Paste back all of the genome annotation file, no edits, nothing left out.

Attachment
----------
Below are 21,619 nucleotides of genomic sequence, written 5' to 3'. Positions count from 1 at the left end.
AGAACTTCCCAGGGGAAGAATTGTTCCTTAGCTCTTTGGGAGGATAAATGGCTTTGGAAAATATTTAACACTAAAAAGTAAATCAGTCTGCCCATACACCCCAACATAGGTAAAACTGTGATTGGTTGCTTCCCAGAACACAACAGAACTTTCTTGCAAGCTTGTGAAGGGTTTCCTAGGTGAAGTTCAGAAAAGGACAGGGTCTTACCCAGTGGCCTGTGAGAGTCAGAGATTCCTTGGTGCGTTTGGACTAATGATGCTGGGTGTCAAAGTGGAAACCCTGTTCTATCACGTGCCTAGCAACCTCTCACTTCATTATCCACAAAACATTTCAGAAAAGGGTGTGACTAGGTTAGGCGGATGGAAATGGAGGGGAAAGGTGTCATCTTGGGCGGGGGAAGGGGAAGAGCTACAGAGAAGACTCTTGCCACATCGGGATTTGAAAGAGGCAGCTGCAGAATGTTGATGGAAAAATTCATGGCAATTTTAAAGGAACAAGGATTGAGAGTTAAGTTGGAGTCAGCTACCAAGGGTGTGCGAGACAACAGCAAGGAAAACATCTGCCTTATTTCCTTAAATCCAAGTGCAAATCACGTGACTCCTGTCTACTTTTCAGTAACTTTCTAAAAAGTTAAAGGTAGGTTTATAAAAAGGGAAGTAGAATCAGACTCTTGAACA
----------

Below are 21,619 nucleotides of genomic sequence, written 5' to 3'. Positions count from 1 at the left end.
AGAACTTCCCAGGGGAAGAATTGTTCCTTAGCTCTTTGGGAGGATAAATGGCTTTGGAAAATATTTAACACTAAAAAGTAAATCAGTCTGCCCATACACCCCAACATAGGTAAAACTGTGATTGGTTGCTTCCCAGAACACAACAGAACTTTCTTGCAAGCTTGTGAAGGGTTTCCTAGGTGAAGTTCAGAAAAGGACAGGGTCTTACCCAGTGGCCTGTGAGAGTCAGAGATTCCTTGGTGCGTTTGGACTAATGATGCTGGGTGTCAAAGTGGAAACCCTGTTCTATCACGTGCCTAGCAACCTCTCACTTCATTATCCACAAAACATTTCAGAAAAGGGTGTGACTAGGTTAGGCGGATGGAAATGGAGGGGAAAGGTGTCATCTTGGGCGGGGGAAGGGGAAGAGCTACAGAGAAGACTCTTGCCACATCGGGATTTGAAAGAGGCAGCTGCAGAATGTTGATGGAAAAATTCATGGCAATTTTAAAGGAACAAGGATTGAGAGTTAAGTTGGAGTCAGCTACCAAGGGTGTGCGAGACAACAGCAAGGAAAACATCTGCCTTATTTCCTTAAATCCAAGTGCAAATCACGTGACTCCTGTCTACTTTTCAGTAACTTTCTAAAAAGTTAAAGGTAGGTTTATAAAAAGGGAAGTAGAATCAGACTCTTGAACA